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Write, right, right?

Right, write on your right — all right! As translators, we are all writers at heart. After all, there wouldn't be any text if we didn't put it there, would there? It is true that with the marvels of artificial intelligence, and along with it, machine translation, we do sometimes resemble assembly-line workers but that's neither here nor there.

There are many styles of writing that escape any kind of machine translation, and other times when you are using a CAT tool, or even machine translation, you still have some writing to do. There are so many creative texts out there: brochures, menus, not to mention books imagine translating a work of fiction without solid writing skills. You would surely founder.

As you already know, Rome wasn't built in a day. For those of you just starting out, practicing your writing in your target language is essential. If you have been around for a few years, you could still benefit from writing exercises. Here are some of the advantages:

Writing is the next best thing to pure thought that happens only in your head. I find speaking to be much less efficient. It's full of stops and starts and stops and hesitation. People sometimes backtrack, interrupt others and leave thoughts incomplete. This does not happen with writing, unless you are bent on not completing your thoughts.

Writing is not as bound by time as speaking. You can pick up where you left off in an hour or a lifetime later. You decide the deadline, unless one has been set for you. This also means that you have plenty of time to make amendments to your document or delete it entirely if that is your wish.

Writing is a great way to put forth those "dictionary words". When speaking, I feel that one is more restricted, and has to seek words that everyone or most everyone understands. Writing, on the other hand, invites people to go to the dictionary, or perhaps you are writing to an audience that understands certain jargon.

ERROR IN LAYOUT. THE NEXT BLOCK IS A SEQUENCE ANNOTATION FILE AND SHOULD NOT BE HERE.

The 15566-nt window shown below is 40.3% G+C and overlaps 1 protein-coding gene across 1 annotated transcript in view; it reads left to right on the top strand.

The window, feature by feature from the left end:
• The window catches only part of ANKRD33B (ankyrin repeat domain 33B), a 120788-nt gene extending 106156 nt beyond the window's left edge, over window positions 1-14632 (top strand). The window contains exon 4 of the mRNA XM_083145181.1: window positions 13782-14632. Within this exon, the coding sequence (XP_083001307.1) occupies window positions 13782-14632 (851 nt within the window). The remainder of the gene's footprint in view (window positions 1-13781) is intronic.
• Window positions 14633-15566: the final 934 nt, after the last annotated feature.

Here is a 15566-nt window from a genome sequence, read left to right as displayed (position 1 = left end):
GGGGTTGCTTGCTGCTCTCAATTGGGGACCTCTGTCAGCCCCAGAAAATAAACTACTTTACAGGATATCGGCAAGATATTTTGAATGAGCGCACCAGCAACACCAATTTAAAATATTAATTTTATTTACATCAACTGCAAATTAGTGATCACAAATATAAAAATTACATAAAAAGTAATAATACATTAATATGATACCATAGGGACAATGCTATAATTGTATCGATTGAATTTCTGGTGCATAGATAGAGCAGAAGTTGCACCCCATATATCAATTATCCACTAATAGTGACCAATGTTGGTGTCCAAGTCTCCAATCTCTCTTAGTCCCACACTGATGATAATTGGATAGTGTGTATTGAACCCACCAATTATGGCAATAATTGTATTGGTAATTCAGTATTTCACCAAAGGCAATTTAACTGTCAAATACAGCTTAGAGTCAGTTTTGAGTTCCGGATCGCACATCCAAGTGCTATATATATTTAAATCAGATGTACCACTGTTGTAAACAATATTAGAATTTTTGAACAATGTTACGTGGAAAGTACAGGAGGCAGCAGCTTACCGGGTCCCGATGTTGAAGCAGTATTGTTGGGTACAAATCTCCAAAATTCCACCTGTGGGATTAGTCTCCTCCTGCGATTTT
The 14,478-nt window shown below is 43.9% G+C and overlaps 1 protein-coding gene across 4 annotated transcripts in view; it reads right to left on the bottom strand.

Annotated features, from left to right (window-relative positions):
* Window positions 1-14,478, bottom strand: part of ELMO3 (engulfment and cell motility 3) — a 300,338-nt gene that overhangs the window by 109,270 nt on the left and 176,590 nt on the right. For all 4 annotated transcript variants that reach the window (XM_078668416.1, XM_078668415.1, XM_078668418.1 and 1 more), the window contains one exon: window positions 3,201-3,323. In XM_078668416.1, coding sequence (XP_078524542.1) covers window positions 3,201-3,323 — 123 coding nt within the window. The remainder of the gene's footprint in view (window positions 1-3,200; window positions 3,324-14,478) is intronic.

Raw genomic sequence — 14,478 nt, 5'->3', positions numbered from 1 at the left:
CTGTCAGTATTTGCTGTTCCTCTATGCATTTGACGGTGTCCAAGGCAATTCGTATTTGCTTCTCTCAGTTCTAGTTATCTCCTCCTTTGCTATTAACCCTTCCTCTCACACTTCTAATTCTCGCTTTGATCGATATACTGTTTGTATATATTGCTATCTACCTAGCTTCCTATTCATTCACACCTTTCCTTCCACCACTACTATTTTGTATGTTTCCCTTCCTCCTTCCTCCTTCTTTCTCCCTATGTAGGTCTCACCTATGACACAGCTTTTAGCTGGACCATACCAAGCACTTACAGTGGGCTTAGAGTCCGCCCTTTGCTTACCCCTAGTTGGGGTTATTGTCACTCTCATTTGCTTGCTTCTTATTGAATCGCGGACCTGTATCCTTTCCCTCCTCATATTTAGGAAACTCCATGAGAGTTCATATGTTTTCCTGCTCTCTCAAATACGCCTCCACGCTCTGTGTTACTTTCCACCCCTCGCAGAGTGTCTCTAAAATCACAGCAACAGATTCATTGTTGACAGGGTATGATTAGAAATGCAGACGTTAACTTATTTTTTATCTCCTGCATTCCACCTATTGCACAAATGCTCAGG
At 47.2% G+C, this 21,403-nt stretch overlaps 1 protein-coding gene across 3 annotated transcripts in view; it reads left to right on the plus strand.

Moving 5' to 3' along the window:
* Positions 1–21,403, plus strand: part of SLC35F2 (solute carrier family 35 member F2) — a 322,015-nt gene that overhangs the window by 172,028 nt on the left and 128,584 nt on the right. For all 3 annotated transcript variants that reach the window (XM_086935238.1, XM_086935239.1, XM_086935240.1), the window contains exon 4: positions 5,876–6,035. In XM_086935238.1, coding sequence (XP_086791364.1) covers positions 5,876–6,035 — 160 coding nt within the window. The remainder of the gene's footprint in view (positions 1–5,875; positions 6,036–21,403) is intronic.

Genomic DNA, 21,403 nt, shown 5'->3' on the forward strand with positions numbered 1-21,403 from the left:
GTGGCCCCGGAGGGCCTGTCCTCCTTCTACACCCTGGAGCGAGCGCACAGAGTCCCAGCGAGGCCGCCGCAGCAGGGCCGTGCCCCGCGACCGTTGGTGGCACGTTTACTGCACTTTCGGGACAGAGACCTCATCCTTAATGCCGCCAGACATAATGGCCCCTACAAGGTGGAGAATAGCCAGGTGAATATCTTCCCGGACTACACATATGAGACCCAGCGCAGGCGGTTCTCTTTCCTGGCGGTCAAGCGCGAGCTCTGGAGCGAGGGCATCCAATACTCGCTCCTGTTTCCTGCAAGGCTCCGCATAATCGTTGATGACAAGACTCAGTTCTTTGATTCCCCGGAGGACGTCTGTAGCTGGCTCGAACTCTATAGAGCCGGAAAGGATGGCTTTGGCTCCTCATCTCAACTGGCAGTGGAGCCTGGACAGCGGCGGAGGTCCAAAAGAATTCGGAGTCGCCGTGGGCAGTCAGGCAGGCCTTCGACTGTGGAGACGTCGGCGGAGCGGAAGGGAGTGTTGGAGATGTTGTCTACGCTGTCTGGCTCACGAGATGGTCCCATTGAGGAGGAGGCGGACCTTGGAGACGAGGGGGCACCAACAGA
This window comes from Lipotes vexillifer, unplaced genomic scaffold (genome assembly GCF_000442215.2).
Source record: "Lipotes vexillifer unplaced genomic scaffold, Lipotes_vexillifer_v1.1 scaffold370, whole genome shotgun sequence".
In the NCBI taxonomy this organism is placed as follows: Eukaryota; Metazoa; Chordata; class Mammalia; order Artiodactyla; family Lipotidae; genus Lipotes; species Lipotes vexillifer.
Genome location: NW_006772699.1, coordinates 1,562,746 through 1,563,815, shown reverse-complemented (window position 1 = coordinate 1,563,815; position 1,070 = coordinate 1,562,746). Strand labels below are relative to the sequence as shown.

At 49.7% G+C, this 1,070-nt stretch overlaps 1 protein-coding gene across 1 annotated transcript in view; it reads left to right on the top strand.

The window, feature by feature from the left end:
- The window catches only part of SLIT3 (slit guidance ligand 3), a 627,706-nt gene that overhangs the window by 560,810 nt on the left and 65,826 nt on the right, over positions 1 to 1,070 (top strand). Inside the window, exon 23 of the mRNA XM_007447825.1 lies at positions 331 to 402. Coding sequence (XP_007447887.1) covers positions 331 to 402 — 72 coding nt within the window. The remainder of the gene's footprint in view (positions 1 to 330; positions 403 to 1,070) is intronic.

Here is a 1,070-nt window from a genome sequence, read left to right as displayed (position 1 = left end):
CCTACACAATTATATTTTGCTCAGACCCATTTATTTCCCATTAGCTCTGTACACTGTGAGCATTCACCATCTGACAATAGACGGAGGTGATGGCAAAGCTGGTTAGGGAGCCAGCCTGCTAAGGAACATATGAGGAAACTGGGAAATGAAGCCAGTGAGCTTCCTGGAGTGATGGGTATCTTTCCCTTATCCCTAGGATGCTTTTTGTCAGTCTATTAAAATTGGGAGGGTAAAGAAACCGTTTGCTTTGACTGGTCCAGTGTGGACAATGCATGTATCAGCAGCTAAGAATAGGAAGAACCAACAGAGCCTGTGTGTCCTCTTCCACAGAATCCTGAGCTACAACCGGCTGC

Writing withstands the ages. We can read those Sumerian as they were chiseled out millennia ago. You can also reach more people through writing, because the spoken word fades away, and even though there are audio recordings, there is no comparison to something that can be read and reread and analyzed, corrected, critiqued and translated.

So, with this in mind, I encourage you to get your pen, pencil, stylus, keyboard, keypad, or whatever it is you use to write with. I'm guessing that you use a computer. What should you write? I recommend not translating/writing an existing text right now, because you will be taking an extra step in translating and comparing your writing to this source document. I would prefer that you just let your mind flow for starters.

You might like to keep a journal, write an imaginary letter to someone you admire. You could write something having to do with your field of expertise. Whatever you write about, try to be simple at first at least. Try not to use clichés or stock phrases, or at least keep them to a minimum.

Try to do this every day. If it helps you, set maximum number of words like 500. After you have assembled a sizable number of writings, take a look at them. Read them. Read them out loud. Would you change anything?

Well, if you do take up this writing exercise, which I hope you do, let me know how it goes. I will be glad to give you some pointers if you're interested.

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I'm not good at computers

Please don't say that, not to me, not to a potential client, and not even yourself. You see, underestimating your computer skills is the equivalent of a monolingual translator saying that he or she do


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